It also shows that Mark Thomas, the stand-up comedian, has done more to expose illegal arms deals than the Ministry of Defence, the Export Control Organisation and HM Revenue and Customs put together, simply by searching the internet and the trade press and attending the arms fairs the British government hosts. In response, the government has investigated not the companies, but the comedian. A confidential email from a civil servant suggested that the trade minister, Richard Caborn, was seeking to gather “background/dirt on him in order to rubbish him”. {15} Caborn claims he was misrepresented.

The only arms dealers to have been prosecuted since 2000 are five very small fish. All of them escaped with a small fine or a suspended sentence, including a man who made repeated attempts to export military parts to Iran {16}. Compare this to the treatment of those who upset the arms industry. Nine anti-war campaigners in Derry who occupied the offices of the arms company Raytheon have just been charged with aggravated burglary and unlawful assembly {17}. If convicted, they could be imprisoned for years.

Every government policy designed to protect our national interests or promote world peace is torn up at the arms companies’ request. They are not supposed to sell to dodgy regimes or countries in the midst of conflict. So let them first export their arms to the Channel Islands, from which they can be re-sold {18}. Weapons may not be exported to any country unless it shows “respect for human rights” {19}. So get the foreign office to note “a small but significant improvement” in the Saudi government’s performance and use that as your excuse {20}.

Should we be surprised to find, as the Times revealed yesterday, that Israeli soldiers have found night-vision equipment made by a British company in Hizbullah bunkers? {21} Should we be surprised to discover that despite a government commitment to sell Israel “no weapons, equipment or components which could be deployed aggressively in the Occupied Territories” {22}, British companies have been supplying parts for its Apache helicopters and F-16 bombers? {23} The government seems to see the escalating dangers in the Middle East as nothing but an opportunity for business.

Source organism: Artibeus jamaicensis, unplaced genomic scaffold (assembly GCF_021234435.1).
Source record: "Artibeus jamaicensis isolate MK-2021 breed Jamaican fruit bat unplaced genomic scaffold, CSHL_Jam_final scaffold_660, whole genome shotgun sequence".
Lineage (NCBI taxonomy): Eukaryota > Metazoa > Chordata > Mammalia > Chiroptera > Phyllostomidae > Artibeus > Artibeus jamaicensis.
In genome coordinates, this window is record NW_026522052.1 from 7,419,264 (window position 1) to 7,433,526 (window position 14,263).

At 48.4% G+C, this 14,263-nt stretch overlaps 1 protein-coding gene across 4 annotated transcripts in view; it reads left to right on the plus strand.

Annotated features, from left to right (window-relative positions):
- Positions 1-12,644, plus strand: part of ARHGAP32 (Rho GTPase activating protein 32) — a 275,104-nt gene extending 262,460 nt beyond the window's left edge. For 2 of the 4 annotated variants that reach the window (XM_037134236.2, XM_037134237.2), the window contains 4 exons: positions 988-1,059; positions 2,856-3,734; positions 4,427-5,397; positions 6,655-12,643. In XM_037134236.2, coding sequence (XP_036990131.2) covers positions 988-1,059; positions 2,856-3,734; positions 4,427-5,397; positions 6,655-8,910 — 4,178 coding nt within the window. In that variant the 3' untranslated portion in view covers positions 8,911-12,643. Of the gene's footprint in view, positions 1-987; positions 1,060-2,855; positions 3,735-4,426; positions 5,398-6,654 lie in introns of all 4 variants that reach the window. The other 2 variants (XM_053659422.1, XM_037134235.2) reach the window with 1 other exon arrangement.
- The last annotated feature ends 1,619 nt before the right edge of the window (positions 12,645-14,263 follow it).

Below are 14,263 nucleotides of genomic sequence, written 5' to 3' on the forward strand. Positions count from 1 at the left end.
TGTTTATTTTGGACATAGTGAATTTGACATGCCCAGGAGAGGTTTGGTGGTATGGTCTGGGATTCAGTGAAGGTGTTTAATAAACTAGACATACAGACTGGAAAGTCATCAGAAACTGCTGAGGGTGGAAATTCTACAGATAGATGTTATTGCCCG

Perhaps most damning is this. Blair claims that Britain’s security comes first. Yet one of the means by which his government managed to secure this deal was to speed it up. How? The Sunday Times reports that “the first 24 planes for the Saudis will be those at present allotted to the Royal Air Force, with the RAF postponing its deliveries until later in the production run”. {24} In other words, the Saudis’ perceived need for fighter planes takes precedence over our own.

So why does Her Majesty’s Government behave like a subsidiary of BAE? A report by the Campaign Against the Arms Trade (CAAT) shows that 39% of all the senior public servants who go to work for the private sector are employees of the ministry of defence, moving into arms firms. In return, scores of arms dealers are seconded to the ministry {25}. The man who runs DESO, for example, previously worked for BAE, selling arms in the Middle East {26}.

CAAT lists the government committees stuffed with arms executives, the donations, the lobbyists, the Labour peers taking the corporate shilling, and I am sure all this plays an important role. But it seems to me that there is also something else at work. There appears to be a sense among some of those at the core of government that peace, human rights and democracy are for wimps, while the serious business, for real players, is war and the means by which it is enacted.



1. No author, 9th November 2003. RAF’s new Eurofighter force to be slashed by a third in defence cuts. The Daily Telegraph. http://www.telegraph.co.uk/news/main.jhtml?xml=%2Fnews%2F2003%2F11%2F09%2Fnmod09.xml&secureRefresh=true&_requestid=55495

2. ibid.

3. Alan Clark MP, 9th July 1997. In the House of Commons. Hansard Column 855.

4. David Leigh and Ewen MacAskill, 27th September 2005. Blair in secret Saudi mission. The Guardian.

5. ibid.

6. Rob Evans, Ian Traynor, Luke Harding and Rory Carroll, 13th June 2003. Web of state corruption dates back 40 years. The Guardian.

7. You can find this document at the bottom of this page: http://www.guardian.co.uk/armstrade/story/0,,976559,00.html

See: DESO overview (page 2).

8. David Leigh and Rob Evans, 11th September 2003. BAE accused of arms deal slush fund. The Guardian.

9. David Leigh and Rob Evans, 6th October 2004. BAE denies GBP 60 million Saudi slush fund. The Guardian; Conal Walsh, 7th November 2004. BAE flies into storm over Saudi ‘slush fund’.
The Observer

10. David Leigh and Ewen MacAskill, 27th September 2005, ibid.

11. David Leigh and Rob Evans, 13th October 2003. MoD chief in fraud cover-up row. The Guardian.